Wednesday, November 29, 2006



Continued from Part 1 (http://sumocat.blogspot.com/2006/11/sss-who-is-sumocat.html) and Part 2 (http://sumocat.blogspot.com/2006/11/sss-who-is-sumocat-part-2.html)

My first paid piece of writing appeared in The Rifter #2 (http://tinyurl.com/y85x2o), a periodical published by pen and paper gaming company Palladium Books (http://www.palladiumbooks.com/). This was followed by more minor pieces and a full-length supplement for the Rifts series, The Splynn Dimensional Market (http://forum.rpg.net/showpost.php?p=1445566&postcount=184). Fortunately, our relationship soured before I became as emotionally involved as Bill Coffin (http://forum.rpg.net/showpost.php?p=1445566&postcount=184), although I vouch for everything he has said about PB.

Ah, but before that happened, armed with an author's cover credit, I snagged a copywriting job at AnotherUniverse.com, which turned into senior copywriter when the guy before me left a few months later (thanks Fiegel (http://e23.sjgames.com/credits.html?t=author&n=Michael%20Fiegel)!).

Short of being an on-body bikini inspector that was the best job in the world. Why? Because I got paid to write stuff like that all the time. Target market was adults who read comic books. Boring copy wasn't going to cut it. Can't say I was great all the time, but I would earn my keep with headlines like "All Girl Action Figures". Yeah, good times, good times...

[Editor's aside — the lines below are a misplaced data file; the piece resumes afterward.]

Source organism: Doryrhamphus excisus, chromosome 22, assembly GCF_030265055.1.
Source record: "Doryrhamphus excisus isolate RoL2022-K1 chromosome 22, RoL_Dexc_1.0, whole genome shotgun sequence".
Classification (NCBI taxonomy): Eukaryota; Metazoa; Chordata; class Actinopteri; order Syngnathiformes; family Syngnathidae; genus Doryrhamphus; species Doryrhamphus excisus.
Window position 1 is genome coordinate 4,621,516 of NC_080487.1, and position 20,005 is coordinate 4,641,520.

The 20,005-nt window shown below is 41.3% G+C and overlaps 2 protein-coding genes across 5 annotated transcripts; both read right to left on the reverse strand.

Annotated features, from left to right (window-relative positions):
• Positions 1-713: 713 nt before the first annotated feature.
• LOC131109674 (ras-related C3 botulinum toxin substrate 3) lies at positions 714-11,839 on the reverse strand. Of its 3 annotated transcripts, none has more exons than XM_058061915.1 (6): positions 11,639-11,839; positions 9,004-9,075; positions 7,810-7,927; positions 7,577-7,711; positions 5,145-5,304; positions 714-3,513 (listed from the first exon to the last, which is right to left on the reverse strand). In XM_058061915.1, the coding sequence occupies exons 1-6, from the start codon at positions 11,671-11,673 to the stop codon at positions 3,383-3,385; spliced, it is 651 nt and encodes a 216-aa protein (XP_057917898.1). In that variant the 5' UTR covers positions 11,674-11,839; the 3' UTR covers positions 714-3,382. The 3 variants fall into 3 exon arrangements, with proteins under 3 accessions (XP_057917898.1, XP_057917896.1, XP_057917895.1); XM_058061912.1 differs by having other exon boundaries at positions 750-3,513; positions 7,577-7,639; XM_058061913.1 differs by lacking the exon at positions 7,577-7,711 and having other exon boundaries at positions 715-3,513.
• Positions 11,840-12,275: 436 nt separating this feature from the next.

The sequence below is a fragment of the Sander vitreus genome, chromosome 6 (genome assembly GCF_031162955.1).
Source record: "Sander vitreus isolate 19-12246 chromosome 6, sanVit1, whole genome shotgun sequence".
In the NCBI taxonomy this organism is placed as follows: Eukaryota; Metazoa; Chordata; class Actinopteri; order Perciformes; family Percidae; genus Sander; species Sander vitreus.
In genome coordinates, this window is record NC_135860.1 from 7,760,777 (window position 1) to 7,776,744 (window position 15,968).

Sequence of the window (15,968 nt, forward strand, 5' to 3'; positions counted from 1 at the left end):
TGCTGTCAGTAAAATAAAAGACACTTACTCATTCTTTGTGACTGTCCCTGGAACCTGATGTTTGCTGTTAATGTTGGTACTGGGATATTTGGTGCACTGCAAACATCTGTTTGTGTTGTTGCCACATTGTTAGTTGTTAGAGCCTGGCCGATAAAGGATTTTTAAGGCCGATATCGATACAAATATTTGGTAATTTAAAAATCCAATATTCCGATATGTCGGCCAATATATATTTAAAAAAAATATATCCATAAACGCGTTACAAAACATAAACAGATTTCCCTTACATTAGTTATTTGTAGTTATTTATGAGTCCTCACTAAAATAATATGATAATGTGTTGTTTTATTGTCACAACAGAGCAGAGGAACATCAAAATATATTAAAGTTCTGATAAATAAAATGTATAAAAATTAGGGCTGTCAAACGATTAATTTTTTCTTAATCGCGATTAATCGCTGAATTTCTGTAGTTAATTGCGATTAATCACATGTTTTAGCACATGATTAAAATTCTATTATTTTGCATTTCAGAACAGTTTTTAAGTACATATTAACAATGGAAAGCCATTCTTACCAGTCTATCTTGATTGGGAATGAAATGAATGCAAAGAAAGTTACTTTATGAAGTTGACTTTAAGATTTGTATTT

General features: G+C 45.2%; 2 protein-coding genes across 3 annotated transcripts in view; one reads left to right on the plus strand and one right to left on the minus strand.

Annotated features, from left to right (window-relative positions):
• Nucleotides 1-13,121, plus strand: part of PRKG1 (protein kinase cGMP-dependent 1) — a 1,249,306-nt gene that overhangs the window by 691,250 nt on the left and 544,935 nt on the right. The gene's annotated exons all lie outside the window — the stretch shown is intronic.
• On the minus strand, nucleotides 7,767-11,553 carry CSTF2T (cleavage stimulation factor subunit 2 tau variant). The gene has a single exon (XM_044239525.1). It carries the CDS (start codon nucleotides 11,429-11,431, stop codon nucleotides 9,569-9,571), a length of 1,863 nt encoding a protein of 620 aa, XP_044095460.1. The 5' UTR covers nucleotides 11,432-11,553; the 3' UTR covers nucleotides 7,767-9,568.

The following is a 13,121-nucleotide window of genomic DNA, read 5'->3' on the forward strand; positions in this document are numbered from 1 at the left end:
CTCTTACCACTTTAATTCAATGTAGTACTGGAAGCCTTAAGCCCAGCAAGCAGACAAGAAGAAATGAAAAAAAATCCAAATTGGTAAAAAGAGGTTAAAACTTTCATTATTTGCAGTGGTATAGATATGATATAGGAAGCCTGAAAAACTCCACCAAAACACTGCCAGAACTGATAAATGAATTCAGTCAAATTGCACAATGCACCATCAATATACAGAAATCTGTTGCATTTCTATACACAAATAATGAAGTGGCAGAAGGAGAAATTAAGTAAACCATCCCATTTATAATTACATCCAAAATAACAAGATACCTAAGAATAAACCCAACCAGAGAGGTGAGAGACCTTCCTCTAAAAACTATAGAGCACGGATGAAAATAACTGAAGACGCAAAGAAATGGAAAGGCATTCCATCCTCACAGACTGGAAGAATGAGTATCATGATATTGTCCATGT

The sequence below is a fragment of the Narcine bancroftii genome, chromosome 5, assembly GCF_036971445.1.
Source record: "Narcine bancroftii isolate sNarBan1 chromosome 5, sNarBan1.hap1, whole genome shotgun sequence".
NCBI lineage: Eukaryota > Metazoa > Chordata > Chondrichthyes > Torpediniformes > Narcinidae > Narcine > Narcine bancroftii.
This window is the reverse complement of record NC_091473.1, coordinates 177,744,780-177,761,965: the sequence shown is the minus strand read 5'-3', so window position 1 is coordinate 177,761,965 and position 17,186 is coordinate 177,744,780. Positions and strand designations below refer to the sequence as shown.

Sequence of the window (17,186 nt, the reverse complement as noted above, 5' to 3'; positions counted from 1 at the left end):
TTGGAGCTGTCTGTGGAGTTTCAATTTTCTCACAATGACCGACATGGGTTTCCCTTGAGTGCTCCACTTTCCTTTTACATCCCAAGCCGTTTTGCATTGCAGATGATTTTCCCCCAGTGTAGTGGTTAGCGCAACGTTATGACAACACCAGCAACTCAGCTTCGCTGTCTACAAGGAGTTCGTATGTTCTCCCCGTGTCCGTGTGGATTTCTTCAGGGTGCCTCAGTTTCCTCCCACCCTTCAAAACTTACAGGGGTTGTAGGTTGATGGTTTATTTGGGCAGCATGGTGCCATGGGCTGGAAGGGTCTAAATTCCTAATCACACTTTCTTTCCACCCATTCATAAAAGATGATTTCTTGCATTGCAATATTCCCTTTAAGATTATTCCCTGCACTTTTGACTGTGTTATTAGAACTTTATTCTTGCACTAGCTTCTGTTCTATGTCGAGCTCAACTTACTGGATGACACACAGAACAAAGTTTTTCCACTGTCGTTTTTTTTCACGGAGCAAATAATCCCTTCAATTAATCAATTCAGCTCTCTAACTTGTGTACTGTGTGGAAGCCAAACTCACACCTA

It wasn't all about the writing either. My co-workers were all terrific. There is no better work environment than one where everyone enjoys what they do and cooperates to get the job done.

But unfortunately such good things never last. The company suffered after the comic book speculation market crashed and it needed a buyer. It found one in Fandom. Sadly, they did not recognize the parallels between the comic book market and the dot-com market and marched eagerly toward the next crash.

Since then, my writing career has been in limbo. I want to write, just not for someone else. Thus, my search for a job of writing has been half-hearted at best, while my production of personal writing, as seen on this blog, has increased.

And that's where I am now, scribing away on the blog, sharing my thoughts with the world, not writing for pay but hoping to be paid for my writing. Hardly economically reliable but certainly more artistically liberating and I love it.




Mood = bemused

SSS: Who is Sumocat? Part 3


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